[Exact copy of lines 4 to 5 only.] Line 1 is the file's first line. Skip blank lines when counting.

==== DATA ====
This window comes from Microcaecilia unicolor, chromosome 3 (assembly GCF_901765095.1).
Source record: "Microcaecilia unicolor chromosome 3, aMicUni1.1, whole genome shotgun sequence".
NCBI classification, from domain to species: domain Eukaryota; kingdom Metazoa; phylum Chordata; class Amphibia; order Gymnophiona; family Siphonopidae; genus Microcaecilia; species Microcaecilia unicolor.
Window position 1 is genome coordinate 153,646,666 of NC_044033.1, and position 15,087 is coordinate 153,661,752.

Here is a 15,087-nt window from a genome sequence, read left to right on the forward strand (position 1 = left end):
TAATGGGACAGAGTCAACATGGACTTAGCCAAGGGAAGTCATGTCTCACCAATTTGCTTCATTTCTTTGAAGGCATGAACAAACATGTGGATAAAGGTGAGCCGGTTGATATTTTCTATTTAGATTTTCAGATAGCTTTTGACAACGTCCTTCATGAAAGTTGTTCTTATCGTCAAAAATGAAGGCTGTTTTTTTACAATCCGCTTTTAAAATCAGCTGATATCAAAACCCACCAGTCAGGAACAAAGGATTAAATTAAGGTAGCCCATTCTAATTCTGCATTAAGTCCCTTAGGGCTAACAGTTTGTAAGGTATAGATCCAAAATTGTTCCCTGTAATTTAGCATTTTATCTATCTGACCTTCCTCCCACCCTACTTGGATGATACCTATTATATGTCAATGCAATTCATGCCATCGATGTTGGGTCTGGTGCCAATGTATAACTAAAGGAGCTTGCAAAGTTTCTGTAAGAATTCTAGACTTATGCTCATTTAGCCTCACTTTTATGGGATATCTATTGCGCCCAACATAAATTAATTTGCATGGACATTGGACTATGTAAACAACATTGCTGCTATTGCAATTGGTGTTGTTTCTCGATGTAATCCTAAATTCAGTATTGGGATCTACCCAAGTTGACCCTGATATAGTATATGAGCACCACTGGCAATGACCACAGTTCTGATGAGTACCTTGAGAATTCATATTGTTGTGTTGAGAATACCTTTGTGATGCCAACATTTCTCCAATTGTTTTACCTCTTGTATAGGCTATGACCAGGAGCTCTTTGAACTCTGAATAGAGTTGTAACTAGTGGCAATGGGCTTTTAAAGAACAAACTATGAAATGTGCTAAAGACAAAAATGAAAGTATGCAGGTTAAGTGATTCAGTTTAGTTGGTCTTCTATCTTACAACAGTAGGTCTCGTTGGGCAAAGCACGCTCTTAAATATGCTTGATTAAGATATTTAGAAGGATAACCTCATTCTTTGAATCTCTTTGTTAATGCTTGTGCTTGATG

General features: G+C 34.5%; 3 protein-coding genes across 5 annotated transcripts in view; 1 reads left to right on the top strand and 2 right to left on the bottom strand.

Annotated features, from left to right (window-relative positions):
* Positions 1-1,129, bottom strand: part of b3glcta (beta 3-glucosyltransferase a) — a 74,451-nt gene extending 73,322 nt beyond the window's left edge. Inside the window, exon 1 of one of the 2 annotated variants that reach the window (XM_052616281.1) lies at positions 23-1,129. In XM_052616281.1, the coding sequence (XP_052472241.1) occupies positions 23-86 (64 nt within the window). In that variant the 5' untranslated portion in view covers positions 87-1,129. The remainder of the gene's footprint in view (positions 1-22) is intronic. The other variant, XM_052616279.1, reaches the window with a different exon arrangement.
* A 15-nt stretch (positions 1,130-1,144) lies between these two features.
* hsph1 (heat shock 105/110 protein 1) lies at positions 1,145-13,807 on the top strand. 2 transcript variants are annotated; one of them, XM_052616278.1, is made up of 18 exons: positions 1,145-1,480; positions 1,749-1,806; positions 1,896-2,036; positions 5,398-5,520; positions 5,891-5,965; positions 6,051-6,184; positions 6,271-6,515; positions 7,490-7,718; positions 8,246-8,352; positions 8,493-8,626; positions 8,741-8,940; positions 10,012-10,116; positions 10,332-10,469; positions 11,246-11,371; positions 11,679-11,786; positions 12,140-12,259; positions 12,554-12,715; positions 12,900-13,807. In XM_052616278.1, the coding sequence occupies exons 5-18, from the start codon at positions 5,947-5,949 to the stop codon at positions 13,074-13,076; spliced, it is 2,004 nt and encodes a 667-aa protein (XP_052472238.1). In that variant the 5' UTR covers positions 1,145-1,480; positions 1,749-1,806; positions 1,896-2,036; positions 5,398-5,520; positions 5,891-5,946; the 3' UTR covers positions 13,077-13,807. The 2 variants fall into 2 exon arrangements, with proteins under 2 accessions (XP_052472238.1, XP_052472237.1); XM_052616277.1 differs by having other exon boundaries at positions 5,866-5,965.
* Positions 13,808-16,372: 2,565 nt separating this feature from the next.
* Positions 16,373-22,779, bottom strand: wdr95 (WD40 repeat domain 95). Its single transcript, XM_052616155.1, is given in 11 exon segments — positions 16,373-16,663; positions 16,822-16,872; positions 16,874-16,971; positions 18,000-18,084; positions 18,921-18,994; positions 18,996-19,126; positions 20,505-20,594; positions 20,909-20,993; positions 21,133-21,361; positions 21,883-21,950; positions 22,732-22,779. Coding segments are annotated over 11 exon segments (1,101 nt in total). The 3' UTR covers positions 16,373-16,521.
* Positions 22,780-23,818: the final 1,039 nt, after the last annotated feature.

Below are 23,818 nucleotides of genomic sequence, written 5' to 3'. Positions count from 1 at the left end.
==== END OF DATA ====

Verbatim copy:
Window position 1 is genome coordinate 153,646,666 of NC_044033.1, and position 15,087 is coordinate 153,661,752.

Here is a 15,087-nt window from a genome sequence, read left to right on the forward strand (position 1 = left end):